## Tutorial 1: Two coins

This tutorial introduces the basics of Infer.NET: creating random variables, linking them together and inferring marginal distributions. It considers what happens when two fair coins are tossed.

You can run the code in this tutorial either using the Examples Browser or by opening the Tutorials solution in Visual Studio and executing FirstExample.

The code for this tutorial is also available in: F#, C++, Python, IronPython, Matlab.

### Variables, random and otherwise

The most basic element in Infer.NET is the variable. Variables are represented using the Variable<T> class in the Microsoft.ML.Probabilistic.Models namespace. Variables are strongly typed so that Variable<bool> is a boolean variable and Variable<double> is a double variable. An important feature of Infer.NET is that variables can be deterministic (with a single known value) or random (with an unknown or uncertain value). The Variable<T> type is deliberately used for both cases, since we shouldn’t have to care whether a variable is deterministic or random when we are using it.

To represent a coin, we can use a boolean Variable where true represents heads and false represents tails. As each coin is fair, it has a 50% chance of turning up heads and a 50% change of turning up tails. A distribution over a boolean value with some probability of being true is called a Bernoulli distribution. So we can simulate a coin by creating a boolean random variable from a Bernoulli distribution with a 50% probability of being true. In Infer.NET, we can create a random variable with this distribution using `Variable.Bernoulli(0.5)`:

``````Variable<bool> firstCoin = Variable.Bernoulli(0.5);
Variable<bool> secondCoin = Variable.Bernoulli(0.5);
``````

You can now think of firstCoin or secondCoin as having a distribution over values, rather than a single value. In general, a common way of creating a random variable is by specifying its prior distribution, such as a Bernoulli, Gaussian, Gamma or Discrete.

Another way of making a random variable is to derive it using an expression containing other random variables. When a random variable is used in an expression, the result of the expression will itself be a new random variable. For example, we can create a derived random variable called bothHeads like so:

``````Variable<bool> bothHeads = firstCoin & secondCoin;
``````

Here, bothHeads is true only if both firstCoin and secondCoin are true and hence it represents the situation where both coins turn up heads. We have not directly given bothHeads a prior distribution, yet it is a random variable, because it is a function of random variables. So, we can ask the question “what is the distribution of this random variable?”. To answer this question, we need to perform inference.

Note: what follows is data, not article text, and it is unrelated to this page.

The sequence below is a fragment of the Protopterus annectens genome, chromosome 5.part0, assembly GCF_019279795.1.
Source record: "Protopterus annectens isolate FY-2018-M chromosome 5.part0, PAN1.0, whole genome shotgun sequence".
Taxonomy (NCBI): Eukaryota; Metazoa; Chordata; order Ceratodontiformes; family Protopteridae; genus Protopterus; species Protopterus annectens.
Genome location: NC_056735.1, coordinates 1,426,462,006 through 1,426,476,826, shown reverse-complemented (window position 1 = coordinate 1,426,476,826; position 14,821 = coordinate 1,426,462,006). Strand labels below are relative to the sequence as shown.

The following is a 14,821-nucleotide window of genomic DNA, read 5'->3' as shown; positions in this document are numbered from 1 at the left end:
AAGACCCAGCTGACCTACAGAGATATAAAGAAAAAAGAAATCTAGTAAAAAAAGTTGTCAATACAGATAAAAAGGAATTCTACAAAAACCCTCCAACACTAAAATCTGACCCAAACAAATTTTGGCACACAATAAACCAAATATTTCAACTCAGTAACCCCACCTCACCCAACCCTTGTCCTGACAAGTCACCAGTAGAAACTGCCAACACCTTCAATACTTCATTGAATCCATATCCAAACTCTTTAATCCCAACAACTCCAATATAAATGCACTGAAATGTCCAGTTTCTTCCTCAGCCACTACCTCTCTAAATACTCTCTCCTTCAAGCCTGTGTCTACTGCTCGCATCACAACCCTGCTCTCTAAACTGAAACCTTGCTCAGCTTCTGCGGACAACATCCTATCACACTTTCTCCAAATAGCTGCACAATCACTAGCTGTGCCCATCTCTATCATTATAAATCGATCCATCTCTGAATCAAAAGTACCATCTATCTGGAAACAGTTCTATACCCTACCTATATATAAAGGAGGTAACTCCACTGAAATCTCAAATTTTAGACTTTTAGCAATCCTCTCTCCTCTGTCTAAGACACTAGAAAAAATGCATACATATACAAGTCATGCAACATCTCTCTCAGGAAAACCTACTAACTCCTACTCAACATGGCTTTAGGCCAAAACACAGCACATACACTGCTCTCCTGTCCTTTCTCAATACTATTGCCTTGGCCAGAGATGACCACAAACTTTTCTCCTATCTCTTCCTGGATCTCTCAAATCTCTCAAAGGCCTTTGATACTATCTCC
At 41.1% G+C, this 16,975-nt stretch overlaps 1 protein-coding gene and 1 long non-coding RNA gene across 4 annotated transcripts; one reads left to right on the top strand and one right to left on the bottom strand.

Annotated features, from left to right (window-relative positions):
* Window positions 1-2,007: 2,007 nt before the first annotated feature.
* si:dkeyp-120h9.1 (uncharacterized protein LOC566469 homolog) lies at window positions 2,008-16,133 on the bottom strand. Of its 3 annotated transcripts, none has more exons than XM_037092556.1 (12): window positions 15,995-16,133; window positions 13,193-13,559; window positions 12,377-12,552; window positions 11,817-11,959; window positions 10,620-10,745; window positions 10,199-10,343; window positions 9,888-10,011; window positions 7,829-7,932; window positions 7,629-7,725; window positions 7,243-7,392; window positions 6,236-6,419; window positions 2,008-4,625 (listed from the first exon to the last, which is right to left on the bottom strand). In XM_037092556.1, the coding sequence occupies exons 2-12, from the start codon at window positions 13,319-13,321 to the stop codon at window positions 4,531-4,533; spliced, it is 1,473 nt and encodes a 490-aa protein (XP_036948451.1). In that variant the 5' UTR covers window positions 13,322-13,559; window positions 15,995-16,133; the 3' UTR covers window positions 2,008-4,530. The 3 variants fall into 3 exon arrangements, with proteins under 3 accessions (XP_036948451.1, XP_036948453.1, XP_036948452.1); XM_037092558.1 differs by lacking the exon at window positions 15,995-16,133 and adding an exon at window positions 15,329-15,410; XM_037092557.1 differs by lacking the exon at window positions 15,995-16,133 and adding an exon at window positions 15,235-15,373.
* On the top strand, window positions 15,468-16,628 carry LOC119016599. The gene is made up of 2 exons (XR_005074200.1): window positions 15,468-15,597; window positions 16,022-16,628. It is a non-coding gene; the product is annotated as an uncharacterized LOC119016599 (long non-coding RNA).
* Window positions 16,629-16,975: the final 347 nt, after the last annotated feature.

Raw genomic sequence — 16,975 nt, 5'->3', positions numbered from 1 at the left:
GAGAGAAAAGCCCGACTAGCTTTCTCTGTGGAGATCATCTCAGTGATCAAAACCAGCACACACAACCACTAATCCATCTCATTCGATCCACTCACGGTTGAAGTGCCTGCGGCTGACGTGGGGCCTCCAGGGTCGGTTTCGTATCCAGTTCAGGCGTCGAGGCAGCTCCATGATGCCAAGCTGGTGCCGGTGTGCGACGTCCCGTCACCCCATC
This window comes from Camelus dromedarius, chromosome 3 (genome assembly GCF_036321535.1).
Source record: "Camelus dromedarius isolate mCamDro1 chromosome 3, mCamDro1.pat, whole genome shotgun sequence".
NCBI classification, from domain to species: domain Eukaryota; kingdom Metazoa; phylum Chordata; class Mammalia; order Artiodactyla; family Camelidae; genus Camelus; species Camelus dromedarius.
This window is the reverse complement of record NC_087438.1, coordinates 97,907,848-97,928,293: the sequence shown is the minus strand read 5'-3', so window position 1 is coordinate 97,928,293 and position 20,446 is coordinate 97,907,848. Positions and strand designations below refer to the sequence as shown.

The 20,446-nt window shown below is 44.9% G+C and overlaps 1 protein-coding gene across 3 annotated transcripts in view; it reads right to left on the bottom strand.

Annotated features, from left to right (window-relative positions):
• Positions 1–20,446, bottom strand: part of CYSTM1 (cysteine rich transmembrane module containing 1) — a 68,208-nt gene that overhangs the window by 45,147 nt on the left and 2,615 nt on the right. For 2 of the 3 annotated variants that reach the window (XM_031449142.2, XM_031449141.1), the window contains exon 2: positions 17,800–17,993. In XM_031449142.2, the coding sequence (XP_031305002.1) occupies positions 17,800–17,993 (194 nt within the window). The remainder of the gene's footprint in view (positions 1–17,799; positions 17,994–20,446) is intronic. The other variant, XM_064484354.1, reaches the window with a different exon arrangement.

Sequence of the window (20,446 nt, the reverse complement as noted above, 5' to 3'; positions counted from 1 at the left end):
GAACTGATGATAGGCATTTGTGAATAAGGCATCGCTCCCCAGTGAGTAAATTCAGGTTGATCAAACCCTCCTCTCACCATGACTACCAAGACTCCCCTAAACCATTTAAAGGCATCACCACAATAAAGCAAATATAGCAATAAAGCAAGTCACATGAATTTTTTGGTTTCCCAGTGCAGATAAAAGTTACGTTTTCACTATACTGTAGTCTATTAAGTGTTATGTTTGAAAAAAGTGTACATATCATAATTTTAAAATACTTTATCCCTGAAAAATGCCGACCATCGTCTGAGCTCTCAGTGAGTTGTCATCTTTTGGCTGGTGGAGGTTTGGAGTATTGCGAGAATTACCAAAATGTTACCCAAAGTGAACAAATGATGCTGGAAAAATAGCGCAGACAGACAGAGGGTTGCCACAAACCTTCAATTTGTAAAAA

### Inferring distributions

The primary purpose of Infer.NET is to perform inference, in other words, to infer the posterior distribution of a particular random variable. In this example, we have created a variable bothHeads which is random, and would like to find out its distribution. To do this, we need to use an Infer.NET inference engine. All inference in Infer.NET is achieved through the use of an inference engine, using its Infer() method. This code creates an inference engine with default settings and uses it to infer the distribution over bothHeads.

``````InferenceEngine engine = new InferenceEngine();
``````

When run, this code prints out:

``````Probability both coins are heads: Bernoulli(0.25)
``````

which is the correct answer of a quarter (=0.5 * 0.5). The Infer() method returns a distribution object that represents, either exactly or approximately, the posterior distribution over the random variable. How this is achieved under the hood depends on the settings of the inference engine, for example which inference algorithm is used. You can configure these settings, as described in inference engine settings.

### Going backwards

We can also use Infer.NET to do backwards reasoning, where we observe the output to be a particular value and ask questions about the inputs. For example, we could observe bothHeads to be false. This is like someone tossing two coins in secret, and only telling us that the result was not two heads. We might then want to know what this tells us about the original coin tosses - for example, using this information what is the probability that the first coin was heads. This code adds the observation that we know bothHeads is false and uses the inference engine to infer the new distribution over firstCoin.

``````bothHeads.ObservedValue=false;
Console.WriteLine("Probability distribution over firstCoin: " + engine.Infer(firstCoin));
``````

When run, this code prints out:

``````Probability distribution over firstCoin: Bernoulli(0.3333)
``````

which says that, given the result was not heads-heads, the probability that the first coin is heads is 1/3. This can be seen to be the case by noting that the three possible outcomes are tails-heads, heads-tails and tails-tails, only one of which has the first coin being heads.

Congratulations on running your first Infer.NET program! You can now try the second tutorial.